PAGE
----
Inflation rate falls to housing and food

23 Dec 2015 12:00pm
WINDHOEK, 23 DEC (NAMPA) – Namibia’s annual inflation rate fell to 3,3 per cent during the third quarter of 2015 from 5,4 per cent in the corresponding quarter of 2014.
A statement on the domestic economy during the third quarter (June to September) issued by the Bank of Namibia (BoN) on Friday singled out food consumption, transport and housing as key factors that attributed to the slowdown.
The BoN noted that growth in broad money – all money in circulation including domestic deposits and easily accessible accounts- supply slowed, supported by a reduction in net foreign assets and slower growth in domestic claims.
The BoN on 16 December decided to keep the repo rate at 6,5 per cent in response to a downward trend in credit instalment to households, which followed a warning issued by the BoN in June that instalment credit to households for the purchase of unproductive luxuries had the central bank increase the repo rate to 6,50 per cent.
The statement said the domestic economy however displayed signs of satisfactory performance, saying increased production in diamonds, zinc concentrate and gold; robust construction activities and an increase in wholesale and retail trade sustained the positive momentum.
Growth in credit extended to the private sector rose as demand for credit from both the business and household sector increased.
The value of Namibian dollar weakened against all major trading currencies both on an annual and quarterly basis, and the poor performance is endorsed by a decline in commodity prices.
An Investment Strategist at Capricorn Asset Management, Suta Kavari told Nampa downward pressure on inflation was largely due to lower petrol prices.
“Cheaper petrol will bring relief in the short term. The currency volatility poses significant risks to the inflation outlook and continuing drought conditions will also start pushing up food prices going into next year,” he said.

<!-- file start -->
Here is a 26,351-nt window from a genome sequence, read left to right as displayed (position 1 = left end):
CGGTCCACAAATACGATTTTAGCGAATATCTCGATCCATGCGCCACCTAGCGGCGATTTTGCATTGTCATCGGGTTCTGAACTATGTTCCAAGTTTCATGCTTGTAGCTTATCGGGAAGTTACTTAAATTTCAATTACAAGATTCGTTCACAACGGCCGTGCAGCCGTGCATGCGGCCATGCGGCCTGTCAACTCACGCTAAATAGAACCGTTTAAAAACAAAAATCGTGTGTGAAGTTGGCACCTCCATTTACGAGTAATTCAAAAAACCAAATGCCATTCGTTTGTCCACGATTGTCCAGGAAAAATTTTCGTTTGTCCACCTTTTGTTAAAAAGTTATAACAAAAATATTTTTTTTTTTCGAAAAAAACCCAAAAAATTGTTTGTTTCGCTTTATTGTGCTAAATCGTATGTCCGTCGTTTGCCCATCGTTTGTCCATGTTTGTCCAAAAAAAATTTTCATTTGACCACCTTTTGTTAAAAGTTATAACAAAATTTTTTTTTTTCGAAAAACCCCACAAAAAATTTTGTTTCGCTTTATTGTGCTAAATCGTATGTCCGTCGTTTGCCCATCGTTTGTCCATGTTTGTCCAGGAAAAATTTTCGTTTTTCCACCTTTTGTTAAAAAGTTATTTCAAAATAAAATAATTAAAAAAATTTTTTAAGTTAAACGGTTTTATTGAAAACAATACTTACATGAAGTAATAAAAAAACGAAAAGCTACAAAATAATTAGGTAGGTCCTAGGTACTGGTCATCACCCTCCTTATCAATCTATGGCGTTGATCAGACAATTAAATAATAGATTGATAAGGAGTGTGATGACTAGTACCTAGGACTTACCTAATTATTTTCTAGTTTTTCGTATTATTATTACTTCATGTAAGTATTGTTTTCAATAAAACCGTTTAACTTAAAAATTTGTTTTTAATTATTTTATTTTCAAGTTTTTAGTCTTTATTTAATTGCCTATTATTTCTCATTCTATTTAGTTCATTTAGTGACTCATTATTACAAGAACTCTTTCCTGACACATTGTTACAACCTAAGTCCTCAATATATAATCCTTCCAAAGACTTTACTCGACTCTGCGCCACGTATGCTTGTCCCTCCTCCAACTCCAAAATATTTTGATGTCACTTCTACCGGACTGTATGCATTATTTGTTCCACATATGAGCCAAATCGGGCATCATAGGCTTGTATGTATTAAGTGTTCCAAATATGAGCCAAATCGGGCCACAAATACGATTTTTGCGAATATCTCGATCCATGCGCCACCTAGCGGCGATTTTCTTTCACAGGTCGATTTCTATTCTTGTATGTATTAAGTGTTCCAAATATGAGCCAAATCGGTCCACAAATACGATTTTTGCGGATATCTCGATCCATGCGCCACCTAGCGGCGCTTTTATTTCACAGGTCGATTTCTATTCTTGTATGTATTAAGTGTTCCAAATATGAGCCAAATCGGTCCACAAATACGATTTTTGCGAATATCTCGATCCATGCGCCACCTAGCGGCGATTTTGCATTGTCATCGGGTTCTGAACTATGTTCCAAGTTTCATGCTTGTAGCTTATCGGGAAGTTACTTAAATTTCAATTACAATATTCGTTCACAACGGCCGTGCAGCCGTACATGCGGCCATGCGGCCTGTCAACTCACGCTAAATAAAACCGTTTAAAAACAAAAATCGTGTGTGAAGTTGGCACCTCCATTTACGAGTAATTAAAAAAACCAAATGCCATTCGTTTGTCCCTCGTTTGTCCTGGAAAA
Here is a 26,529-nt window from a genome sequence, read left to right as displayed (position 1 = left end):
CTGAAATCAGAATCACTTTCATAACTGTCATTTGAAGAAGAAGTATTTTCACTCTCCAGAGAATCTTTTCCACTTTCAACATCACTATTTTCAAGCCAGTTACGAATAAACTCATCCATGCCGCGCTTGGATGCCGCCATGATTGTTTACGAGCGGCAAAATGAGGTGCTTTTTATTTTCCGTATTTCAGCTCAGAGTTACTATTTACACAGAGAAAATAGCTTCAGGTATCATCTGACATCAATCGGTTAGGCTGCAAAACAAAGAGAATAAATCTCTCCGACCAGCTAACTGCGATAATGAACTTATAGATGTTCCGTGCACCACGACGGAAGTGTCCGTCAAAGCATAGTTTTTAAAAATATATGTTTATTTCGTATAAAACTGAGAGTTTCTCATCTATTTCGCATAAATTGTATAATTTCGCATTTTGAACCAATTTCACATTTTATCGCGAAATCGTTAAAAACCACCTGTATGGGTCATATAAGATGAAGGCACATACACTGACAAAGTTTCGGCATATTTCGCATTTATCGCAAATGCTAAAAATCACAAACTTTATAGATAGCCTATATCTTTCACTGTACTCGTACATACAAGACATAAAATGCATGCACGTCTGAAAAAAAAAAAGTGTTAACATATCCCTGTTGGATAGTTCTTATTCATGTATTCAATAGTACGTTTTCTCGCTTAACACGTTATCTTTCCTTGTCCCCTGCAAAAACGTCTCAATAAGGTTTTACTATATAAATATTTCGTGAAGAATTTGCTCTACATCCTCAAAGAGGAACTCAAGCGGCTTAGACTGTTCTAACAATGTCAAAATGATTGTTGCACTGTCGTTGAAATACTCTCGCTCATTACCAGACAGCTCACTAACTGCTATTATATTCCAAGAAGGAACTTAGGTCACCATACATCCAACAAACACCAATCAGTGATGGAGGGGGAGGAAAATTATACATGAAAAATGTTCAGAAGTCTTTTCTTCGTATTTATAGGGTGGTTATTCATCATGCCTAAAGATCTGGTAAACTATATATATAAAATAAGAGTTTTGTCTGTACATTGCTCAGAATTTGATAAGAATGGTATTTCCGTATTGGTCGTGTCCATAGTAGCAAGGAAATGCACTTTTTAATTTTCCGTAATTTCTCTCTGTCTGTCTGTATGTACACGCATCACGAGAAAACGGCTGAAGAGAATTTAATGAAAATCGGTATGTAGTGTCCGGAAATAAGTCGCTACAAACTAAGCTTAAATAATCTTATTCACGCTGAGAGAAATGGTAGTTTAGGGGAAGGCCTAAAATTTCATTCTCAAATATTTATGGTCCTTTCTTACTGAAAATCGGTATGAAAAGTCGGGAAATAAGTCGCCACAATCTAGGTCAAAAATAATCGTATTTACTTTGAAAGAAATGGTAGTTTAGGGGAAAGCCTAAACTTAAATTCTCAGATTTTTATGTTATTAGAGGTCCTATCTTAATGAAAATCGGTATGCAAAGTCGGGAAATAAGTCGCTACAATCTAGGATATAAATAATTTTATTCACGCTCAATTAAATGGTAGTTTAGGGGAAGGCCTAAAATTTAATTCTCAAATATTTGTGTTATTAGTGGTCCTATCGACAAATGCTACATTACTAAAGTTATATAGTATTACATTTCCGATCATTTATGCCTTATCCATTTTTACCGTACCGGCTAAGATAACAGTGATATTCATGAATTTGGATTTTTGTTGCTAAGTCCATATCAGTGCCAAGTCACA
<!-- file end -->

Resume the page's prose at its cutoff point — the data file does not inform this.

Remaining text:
There are looming fears that the slowdown in economic growth would negatively impact export earnings from metals such as copper and zinc, while the current deficit of the South African Rand may result in increased prices of imported goods and services.
“The weaker Rand is likely to fuel inflation and poses significant upside risks to the inflation outlook in both South Africa and Namibia, putting pressure on both central banks to raise interest rates further,” Kavari warned.
The South African Rand after the first week of December hit a record low of about 15.30 to the Us Dollar following the dismissal of the country’s finance minister and the appointment of a Member of Parliament who has not been featuring in the media. That appointment did not last very long and President Jacob Zuma about five days later gave in to market pressure and reappointed former finance minister, Pravin Gorhan, who then promised to restore the country’s crippling economy.
On a positive note, increasing demand and rebound in uranium prices might come in handy and boost the domestic Gross Domestic Product (GDP) of the domestic economy.
The statement further said that economic activities increased in the Eurozone but slowed in the UK and US.
The Japanese economy is showing good signs as it recovers from a slump experienced last year, while India continues to be strong and China is slowly regaining momentum.
Kavari asserted that the dependency of the Namibian economy on foreign imports has enjoyed 'moderate' growth over the past years fuelled by positive developments in growing sectors such as mining and construction.
“Namibia has a diversified economy, able to cushion shocks to the growth outlook and as a net importer, the country will always be dependent on imports. That’s not necessarily a bad thing,” he said.